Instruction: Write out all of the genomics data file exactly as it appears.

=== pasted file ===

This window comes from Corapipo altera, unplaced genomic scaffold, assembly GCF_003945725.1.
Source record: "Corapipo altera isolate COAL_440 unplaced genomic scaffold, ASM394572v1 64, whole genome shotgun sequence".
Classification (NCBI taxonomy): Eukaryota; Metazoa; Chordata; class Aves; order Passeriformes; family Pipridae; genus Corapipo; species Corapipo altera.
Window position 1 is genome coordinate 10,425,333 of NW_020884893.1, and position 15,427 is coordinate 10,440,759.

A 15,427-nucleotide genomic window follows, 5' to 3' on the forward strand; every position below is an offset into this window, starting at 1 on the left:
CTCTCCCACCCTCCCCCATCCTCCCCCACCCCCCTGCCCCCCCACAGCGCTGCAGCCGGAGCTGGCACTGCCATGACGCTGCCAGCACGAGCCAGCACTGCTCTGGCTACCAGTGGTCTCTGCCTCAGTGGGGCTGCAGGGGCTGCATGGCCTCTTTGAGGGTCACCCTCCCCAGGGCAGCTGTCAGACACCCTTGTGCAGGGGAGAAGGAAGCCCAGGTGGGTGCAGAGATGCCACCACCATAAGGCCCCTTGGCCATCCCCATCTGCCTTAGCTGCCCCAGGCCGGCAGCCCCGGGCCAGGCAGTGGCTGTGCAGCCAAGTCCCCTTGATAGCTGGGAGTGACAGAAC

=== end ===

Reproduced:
This window comes from Corapipo altera, unplaced genomic scaffold, assembly GCF_003945725.1.
Source record: "Corapipo altera isolate COAL_440 unplaced genomic scaffold, ASM394572v1 64, whole genome shotgun sequence".
Classification (NCBI taxonomy): Eukaryota; Metazoa; Chordata; class Aves; order Passeriformes; family Pipridae; genus Corapipo; species Corapipo altera.
Window position 1 is genome coordinate 10,425,333 of NW_020884893.1, and position 15,427 is coordinate 10,440,759.

A 15,427-nucleotide genomic window follows, 5' to 3' on the forward strand; every position below is an offset into this window, starting at 1 on the left:
CTCTCCCACCCTCCCCCATCCTCCCCCACCCCCCTGCCCCCCCACAGCGCTGCAGCCGGAGCTGGCACTGCCATGACGCTGCCAGCACGAGCCAGCACTGCTCTGGCTACCAGTGGTCTCTGCCTCAGTGGGGCTGCAGGGGCTGCATGGCCTCTTTGAGGGTCACCCTCCCCAGGGCAGCTGTCAGACACCCTTGTGCAGGGGAGAAGGAAGCCCAGGTGGGTGCAGAGATGCCACCACCATAAGGCCCCTTGGCCATCCCCATCTGCCTTAGCTGCCCCAGGCCGGCAGCCCCGGGCCAGGCAGTGGCTGTGCAGCCAAGTCCCCTTGATAGCTGGGAGTGACAGAAC